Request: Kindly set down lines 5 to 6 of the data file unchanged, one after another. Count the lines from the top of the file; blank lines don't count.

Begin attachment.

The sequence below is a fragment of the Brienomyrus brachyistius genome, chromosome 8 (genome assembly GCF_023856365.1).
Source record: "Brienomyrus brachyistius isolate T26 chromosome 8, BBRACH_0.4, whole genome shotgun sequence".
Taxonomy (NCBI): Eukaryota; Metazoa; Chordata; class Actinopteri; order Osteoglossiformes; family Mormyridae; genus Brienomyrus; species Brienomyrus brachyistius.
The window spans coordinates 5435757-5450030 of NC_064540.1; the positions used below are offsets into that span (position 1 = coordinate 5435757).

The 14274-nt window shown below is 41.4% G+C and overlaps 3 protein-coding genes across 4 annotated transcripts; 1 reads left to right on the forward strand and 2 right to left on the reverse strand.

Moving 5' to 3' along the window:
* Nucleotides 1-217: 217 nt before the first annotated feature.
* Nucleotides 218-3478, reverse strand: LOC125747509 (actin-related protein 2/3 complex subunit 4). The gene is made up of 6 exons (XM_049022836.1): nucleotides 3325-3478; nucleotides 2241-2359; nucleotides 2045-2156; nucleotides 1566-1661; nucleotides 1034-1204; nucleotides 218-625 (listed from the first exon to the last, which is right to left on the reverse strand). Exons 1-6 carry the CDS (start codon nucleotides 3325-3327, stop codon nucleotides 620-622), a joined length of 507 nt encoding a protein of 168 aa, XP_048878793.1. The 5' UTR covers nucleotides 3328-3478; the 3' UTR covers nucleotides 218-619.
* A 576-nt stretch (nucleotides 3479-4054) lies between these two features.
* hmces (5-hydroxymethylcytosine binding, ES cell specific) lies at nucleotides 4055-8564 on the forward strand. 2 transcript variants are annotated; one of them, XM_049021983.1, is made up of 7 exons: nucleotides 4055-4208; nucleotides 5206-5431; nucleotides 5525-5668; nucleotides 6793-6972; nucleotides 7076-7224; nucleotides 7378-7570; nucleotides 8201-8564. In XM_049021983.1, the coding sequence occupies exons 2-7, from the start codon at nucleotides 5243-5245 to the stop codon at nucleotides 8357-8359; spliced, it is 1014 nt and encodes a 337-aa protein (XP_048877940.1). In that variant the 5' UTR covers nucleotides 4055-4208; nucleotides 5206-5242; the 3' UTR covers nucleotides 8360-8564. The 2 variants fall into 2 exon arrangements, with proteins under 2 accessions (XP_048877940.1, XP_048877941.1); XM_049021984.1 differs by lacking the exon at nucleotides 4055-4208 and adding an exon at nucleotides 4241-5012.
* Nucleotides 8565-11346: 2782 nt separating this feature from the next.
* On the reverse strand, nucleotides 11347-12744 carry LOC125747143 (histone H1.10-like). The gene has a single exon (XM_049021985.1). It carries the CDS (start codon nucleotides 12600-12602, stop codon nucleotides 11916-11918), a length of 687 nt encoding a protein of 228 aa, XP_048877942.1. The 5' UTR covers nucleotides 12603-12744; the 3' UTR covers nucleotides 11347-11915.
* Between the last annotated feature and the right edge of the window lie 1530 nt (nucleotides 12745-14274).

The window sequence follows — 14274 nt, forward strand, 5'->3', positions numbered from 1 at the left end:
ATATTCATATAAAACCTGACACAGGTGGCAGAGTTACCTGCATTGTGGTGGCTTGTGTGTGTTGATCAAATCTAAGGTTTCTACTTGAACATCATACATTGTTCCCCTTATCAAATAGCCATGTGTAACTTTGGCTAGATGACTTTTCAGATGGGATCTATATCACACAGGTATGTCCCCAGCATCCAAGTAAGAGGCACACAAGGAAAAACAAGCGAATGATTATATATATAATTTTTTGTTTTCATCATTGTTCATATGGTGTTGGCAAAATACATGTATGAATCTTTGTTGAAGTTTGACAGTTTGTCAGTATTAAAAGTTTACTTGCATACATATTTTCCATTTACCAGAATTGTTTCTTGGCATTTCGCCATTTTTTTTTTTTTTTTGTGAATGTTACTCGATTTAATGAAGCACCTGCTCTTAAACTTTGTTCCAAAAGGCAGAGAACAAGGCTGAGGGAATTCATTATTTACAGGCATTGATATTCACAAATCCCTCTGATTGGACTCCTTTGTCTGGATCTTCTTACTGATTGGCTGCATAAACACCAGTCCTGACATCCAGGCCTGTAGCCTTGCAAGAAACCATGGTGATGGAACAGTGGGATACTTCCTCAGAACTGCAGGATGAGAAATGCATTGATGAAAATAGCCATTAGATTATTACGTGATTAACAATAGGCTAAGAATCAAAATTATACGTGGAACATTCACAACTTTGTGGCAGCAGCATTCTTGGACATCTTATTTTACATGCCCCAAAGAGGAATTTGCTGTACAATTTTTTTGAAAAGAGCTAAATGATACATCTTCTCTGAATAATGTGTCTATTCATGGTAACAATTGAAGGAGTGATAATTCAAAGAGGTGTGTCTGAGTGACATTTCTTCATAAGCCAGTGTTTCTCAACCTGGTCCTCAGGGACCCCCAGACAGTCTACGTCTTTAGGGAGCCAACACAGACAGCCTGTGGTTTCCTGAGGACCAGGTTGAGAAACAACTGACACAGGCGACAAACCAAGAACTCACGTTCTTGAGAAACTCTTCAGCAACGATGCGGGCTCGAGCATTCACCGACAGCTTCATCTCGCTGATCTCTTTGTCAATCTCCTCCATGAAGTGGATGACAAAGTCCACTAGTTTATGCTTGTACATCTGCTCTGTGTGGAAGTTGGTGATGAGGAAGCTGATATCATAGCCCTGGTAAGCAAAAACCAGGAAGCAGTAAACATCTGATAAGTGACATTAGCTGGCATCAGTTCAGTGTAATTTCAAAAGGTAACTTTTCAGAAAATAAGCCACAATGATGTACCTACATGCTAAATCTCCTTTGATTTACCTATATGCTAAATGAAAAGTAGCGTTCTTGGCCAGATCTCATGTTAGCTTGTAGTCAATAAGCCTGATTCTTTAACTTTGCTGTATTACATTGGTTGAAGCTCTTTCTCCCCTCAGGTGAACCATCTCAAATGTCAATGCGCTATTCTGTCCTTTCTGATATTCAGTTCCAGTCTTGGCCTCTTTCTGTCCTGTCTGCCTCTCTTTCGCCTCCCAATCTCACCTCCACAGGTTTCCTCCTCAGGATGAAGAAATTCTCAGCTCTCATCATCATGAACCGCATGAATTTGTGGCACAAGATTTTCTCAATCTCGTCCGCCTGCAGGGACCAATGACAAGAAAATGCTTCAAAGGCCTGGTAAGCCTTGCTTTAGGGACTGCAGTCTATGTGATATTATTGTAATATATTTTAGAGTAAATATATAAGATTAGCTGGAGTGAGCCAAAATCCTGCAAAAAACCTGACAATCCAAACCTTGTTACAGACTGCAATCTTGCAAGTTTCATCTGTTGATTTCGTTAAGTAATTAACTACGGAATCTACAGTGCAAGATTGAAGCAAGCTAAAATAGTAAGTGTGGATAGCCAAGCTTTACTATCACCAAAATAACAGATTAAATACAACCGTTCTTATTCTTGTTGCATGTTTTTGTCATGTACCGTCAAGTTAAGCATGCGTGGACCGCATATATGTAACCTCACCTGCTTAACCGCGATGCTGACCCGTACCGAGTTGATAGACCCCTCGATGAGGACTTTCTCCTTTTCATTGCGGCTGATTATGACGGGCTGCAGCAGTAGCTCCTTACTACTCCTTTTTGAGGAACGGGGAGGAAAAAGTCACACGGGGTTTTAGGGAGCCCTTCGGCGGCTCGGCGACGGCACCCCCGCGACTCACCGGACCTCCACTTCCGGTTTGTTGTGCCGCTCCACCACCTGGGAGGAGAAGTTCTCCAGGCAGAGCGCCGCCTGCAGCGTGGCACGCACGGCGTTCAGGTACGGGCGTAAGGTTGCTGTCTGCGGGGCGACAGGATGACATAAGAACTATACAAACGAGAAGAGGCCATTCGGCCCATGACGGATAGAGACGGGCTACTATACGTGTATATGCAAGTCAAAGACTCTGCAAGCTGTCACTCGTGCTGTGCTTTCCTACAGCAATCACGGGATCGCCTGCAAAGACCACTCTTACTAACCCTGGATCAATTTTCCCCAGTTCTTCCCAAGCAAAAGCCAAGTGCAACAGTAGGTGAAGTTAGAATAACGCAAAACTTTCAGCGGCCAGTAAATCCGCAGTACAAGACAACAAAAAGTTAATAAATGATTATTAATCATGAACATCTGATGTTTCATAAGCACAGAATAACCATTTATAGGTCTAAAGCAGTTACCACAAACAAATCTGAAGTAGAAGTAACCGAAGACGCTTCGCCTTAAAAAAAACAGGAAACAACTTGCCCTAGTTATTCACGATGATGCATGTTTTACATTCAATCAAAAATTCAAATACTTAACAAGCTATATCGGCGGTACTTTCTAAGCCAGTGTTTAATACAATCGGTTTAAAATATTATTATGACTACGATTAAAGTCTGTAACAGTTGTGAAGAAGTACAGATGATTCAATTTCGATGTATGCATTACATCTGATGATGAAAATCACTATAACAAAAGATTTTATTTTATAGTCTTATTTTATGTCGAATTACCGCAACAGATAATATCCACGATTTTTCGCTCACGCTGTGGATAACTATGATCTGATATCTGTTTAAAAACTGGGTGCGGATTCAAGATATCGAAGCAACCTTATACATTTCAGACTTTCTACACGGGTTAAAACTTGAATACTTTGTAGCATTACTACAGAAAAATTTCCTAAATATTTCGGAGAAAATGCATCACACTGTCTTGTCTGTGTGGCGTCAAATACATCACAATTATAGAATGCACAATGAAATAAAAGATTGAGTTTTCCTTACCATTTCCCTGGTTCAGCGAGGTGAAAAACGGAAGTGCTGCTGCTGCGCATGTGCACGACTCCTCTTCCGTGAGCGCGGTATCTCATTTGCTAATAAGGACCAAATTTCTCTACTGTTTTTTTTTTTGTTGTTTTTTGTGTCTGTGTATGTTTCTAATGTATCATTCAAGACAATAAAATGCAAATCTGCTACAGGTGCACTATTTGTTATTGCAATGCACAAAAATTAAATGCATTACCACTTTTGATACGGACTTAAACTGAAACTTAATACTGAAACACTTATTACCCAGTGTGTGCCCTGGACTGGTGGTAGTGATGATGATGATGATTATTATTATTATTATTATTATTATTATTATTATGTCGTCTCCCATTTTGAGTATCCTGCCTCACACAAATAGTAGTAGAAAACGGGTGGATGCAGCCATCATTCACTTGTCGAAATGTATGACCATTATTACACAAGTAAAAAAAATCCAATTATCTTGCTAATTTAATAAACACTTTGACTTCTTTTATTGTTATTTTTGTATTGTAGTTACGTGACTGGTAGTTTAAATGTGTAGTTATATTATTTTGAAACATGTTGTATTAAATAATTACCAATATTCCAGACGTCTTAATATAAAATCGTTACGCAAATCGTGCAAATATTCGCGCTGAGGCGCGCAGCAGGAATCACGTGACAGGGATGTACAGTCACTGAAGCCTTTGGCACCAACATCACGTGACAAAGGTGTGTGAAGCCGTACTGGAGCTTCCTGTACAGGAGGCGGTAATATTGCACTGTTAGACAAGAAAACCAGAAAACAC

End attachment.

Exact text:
The 14274-nt window shown below is 41.4% G+C and overlaps 3 protein-coding genes across 4 annotated transcripts; 1 reads left to right on the forward strand and 2 right to left on the reverse strand.

Moving 5' to 3' along the window: